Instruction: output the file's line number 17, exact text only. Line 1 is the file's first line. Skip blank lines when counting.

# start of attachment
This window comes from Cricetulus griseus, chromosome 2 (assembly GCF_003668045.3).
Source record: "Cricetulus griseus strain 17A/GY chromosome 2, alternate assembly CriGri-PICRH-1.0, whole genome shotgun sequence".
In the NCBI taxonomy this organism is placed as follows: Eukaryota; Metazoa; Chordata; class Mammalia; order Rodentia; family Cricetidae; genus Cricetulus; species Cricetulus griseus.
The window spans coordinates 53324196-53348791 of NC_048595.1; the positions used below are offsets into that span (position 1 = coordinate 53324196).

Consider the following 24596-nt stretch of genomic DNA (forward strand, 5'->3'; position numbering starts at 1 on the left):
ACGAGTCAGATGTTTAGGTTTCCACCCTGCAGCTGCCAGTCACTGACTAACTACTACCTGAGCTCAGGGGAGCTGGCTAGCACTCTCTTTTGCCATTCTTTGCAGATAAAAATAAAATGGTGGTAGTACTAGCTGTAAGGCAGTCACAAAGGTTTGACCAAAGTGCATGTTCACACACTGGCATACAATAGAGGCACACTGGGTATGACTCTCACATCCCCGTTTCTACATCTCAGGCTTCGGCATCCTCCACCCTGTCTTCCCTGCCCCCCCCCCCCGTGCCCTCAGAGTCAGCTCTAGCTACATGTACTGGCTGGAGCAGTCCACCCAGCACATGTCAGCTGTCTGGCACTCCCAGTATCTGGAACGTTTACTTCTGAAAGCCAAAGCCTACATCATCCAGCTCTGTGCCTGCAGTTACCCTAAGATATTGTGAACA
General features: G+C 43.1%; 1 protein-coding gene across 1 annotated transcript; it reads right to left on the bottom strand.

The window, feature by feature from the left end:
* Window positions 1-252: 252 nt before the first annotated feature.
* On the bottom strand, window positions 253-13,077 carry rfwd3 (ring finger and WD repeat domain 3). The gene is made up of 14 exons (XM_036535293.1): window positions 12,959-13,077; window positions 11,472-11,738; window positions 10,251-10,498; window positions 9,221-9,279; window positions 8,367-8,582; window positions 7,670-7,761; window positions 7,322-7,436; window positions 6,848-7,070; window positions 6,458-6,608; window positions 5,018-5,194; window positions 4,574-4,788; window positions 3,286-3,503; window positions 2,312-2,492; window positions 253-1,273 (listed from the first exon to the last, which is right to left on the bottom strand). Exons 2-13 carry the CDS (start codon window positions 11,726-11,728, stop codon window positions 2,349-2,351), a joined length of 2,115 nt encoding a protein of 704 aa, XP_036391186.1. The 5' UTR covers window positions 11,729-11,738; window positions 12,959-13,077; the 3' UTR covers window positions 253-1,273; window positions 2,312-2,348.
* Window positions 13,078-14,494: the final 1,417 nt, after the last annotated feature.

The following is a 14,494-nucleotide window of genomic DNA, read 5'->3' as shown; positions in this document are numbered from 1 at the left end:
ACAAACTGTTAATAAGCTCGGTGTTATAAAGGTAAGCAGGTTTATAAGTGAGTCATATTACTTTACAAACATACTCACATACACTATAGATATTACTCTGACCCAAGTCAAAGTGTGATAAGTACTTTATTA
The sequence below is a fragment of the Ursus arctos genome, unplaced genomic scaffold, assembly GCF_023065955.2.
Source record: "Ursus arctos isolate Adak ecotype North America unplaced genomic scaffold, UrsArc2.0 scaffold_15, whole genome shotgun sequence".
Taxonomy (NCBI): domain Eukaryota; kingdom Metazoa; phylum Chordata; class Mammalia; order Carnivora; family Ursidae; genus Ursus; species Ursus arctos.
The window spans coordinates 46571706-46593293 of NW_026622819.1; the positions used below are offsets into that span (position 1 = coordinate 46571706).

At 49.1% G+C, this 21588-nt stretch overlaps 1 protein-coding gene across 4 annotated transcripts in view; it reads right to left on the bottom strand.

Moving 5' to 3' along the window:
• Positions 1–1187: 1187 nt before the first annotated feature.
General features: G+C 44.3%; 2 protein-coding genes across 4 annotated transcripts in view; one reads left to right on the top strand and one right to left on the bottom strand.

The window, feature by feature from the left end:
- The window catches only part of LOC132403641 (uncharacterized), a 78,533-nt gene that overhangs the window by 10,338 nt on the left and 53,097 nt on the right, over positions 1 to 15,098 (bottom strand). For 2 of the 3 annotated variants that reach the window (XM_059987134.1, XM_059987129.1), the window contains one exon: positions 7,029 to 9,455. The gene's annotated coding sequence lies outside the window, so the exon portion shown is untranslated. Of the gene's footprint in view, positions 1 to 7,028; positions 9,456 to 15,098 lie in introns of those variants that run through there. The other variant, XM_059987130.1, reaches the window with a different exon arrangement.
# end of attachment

The window spans coordinates 46571706-46593293 of NW_026622819.1; the positions used below are offsets into that span (position 1 = coordinate 46571706).